Smarter Kids Cheat More

The consequences of cheating on a test can result in bad test scores,  even if the answers are correct.

By Jacky Oasay

The consequences of cheating on a test can result in bad test scores, even if the answers are correct.

Jacky Oasay, reporter

I have grown up in a household where it is believed that if I cannot be the best, then I am the worst. That mindset and pressure have caused me to make decisions that left me with a fake sense of self—a gaping hole of guilt in my conscience, a plague spreading to my face for everyone to see. As I grew up, I noticed kids in my classes had the same problem as me—except guilt was not on their faces, but a shining smile, reflecting the dishonest A on their page.

Recently, my biology class had a test. Before every test, my teacher has us take a practice test to prepare us. Usually, he puts similar questions on the test and sadly, students took advantage of that. The question on the page was about purple flowers, yet a concerning amount of students answered the question with earlobes. 

My teacher addressed the disappointment he had in class and how the dishonesty made him feel betrayed. Although he addressed this, it isn’t guaranteed students won’t do it again in the future. These kids were in a higher level class compared to the rest of his periods. Wouldn’t “smarter” kids make trustworthy, honest decisions?

Unfortunately, no—kids that have grown up with that higher standard have been shown to cheat more. Research conducted by The Association for Psychological Science proved that young children being praised for being smart has promoted cheating. In this study, children were told to play a guessing game. When the children did well, one group was praised for their ability, and the other was praised for their performance. Later on in the experiment, researchers left the room and told the children not to cheat by looking at the cards, there were hidden cameras in the room.

According to ProtoctorEdu, a study revealed that 95% of high school students are likely, or do, cheat. Cheating does not only relate to test-taking, but also to asking friends for answers, searching for answers online, and using external resources not given by teachers. Although this rise is concerning and wrong, students wouldn’t cheat for the fun of it.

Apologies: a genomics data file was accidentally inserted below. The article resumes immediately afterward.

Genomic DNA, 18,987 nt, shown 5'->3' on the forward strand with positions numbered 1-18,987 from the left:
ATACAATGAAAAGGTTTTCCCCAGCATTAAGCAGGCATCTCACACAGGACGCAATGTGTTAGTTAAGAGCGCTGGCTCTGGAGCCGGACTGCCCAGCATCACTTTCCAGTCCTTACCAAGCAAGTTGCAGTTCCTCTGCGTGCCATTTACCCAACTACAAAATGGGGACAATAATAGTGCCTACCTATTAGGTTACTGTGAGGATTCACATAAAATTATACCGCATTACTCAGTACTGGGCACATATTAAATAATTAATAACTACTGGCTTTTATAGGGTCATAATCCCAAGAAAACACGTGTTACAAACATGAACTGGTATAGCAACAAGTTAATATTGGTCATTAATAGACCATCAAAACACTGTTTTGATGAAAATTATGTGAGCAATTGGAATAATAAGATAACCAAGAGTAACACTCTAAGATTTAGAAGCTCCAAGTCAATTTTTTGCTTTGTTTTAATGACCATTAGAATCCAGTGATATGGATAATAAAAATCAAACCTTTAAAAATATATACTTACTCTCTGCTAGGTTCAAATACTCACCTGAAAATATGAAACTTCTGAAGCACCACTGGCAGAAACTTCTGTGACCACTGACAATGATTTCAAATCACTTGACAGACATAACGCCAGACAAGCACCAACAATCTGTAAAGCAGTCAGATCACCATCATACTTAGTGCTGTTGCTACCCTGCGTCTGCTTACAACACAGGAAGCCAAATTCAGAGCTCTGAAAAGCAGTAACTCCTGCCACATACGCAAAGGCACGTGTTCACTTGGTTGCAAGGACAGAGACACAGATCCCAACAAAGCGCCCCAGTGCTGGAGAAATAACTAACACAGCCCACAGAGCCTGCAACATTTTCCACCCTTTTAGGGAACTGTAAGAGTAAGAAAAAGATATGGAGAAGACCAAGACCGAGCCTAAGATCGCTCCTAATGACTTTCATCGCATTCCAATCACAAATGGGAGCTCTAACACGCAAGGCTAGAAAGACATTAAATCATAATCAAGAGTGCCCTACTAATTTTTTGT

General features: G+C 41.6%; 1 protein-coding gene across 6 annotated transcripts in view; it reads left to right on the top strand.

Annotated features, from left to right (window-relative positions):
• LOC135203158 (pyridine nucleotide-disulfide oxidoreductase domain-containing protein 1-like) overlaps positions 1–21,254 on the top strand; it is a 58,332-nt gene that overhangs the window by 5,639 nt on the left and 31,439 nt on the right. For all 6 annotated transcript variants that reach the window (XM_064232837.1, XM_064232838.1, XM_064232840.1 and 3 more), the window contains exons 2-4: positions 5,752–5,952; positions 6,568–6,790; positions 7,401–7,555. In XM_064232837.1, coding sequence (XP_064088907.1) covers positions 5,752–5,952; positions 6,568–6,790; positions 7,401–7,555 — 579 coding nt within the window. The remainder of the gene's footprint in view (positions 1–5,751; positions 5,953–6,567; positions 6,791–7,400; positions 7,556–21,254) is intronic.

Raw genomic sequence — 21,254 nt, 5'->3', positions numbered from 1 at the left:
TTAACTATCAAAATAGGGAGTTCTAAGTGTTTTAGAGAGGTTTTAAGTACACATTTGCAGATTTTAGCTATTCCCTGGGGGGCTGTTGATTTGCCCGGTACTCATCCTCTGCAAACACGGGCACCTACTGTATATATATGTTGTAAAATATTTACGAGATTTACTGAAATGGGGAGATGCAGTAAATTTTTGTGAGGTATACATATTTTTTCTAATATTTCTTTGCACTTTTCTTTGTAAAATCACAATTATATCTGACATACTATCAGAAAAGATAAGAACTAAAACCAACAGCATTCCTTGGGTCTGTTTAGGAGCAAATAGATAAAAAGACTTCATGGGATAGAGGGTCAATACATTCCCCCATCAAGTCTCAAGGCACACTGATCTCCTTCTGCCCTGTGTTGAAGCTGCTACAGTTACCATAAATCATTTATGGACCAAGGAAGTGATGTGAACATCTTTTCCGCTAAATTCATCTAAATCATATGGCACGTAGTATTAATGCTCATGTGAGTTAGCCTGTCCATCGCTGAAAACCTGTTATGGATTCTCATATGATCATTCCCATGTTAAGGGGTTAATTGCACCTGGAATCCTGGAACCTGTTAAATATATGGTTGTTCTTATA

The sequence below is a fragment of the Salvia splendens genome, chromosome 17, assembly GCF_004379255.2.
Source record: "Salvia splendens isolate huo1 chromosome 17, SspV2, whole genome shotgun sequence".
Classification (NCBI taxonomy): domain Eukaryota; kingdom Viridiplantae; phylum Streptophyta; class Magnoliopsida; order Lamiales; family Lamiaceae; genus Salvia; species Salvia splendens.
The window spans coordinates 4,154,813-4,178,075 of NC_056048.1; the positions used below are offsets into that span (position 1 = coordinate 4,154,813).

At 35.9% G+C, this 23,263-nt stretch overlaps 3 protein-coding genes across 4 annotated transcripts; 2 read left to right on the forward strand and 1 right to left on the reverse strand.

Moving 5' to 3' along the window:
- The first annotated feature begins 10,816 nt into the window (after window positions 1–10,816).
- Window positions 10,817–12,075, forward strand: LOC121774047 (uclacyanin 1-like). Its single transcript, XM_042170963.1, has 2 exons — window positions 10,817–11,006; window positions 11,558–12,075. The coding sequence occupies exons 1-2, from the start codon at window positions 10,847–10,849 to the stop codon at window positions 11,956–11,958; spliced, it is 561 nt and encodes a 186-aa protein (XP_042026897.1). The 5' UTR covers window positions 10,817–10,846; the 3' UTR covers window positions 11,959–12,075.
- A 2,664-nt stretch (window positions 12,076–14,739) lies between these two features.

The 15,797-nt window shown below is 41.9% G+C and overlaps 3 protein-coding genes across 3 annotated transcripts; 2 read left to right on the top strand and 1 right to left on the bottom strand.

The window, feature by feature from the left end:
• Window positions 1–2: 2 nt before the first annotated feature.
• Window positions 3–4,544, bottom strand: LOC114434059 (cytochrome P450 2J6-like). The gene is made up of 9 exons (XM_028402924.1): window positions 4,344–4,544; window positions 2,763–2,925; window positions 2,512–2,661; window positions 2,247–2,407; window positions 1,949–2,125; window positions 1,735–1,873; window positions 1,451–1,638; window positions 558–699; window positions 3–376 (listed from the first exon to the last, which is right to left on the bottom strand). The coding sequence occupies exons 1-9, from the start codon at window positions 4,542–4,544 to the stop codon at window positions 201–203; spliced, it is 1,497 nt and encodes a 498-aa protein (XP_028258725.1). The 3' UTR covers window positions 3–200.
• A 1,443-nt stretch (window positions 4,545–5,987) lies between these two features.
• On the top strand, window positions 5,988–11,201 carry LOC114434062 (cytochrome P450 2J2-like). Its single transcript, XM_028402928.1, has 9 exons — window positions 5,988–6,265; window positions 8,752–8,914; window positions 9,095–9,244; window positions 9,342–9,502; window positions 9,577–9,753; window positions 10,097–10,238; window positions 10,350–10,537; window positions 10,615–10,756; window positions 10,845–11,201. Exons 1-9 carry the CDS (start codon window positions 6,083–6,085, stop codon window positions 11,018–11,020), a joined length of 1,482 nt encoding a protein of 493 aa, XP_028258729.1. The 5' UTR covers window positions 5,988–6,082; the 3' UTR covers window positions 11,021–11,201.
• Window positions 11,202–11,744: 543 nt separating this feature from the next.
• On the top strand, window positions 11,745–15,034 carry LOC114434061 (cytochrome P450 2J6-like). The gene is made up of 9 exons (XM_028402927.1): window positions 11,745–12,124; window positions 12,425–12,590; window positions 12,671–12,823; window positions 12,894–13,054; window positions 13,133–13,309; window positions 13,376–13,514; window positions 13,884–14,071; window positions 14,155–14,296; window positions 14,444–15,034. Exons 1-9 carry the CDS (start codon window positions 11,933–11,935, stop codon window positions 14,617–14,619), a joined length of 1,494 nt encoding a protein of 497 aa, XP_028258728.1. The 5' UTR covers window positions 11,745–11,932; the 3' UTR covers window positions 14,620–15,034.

In these hidden recordings, it was shown that about 40% of the children left unpraised looked at the card. Meanwhile, the children praised for their ability cheated nearly 60% of the time. Although the numbers are close, there is an easy connection between these preschoolers and high school students—the fear of anything undermining their praised success or ability.

The education system has pushed students into focusing on their given abilities rather than their work and performance. The idea of kids being “gifted and talented” has most likely made students question their identities, making them hide behind a facade of high test scores that were achieved in an alternate way. I have had many struggles with this myself. 

As I’m growing up, I still find it difficult to keep up with my classmates, even though in elementary school I was praised for always being ahead of my peers and seen as a “top student.” This pressure to keep up and compete with even my closest friends and classmates has led to me dishonest decisions that I’m not proud of. I also feel like I’ve lost a sense of my identity and who I really am as a student because of how focused I am on others when I should be focused on my own grades.

 Besides competition, reputation is also at stake. People want to be deemed as the smartest rather than the dumbest, that is a common fact. However, in accelerated classes, it is very easy to recognize who is struggling with the pace and material. Imagine being the slowest fastest animal, or the shortest garden gnome—nobody wants to stick out.

Although it is a struggle to grow out of this system, there is a way to change the future. Instead of praising students for how smart they are, the praise should be directed toward their work ethic and performance. This praise will encourage hard work in every project or assignment. This results in an honest, deserved score. 

Something else that should be worked on is asking teachers for help. Students may feel ashamed to ask their teachers for help due to fear or feeling like they should’ve understood the material when given. However, absorbing information is different for everyone. Some may need more practice and help than others, and that should never be frowned upon. 

Lastly, promoting a growth mindset is crucial for kids to improve their performance and motivation to do well in school. It is difficult for many to pick something up for the first time and be good at it. For example, when I first started playing an instrument I couldn’t even get a sound out of it. Now, I can hear the improvement and growth. A student’s performance can change even a month from now. Focusing on knowing there is the ability to grow and achieve your goals is better than a dishonest A+.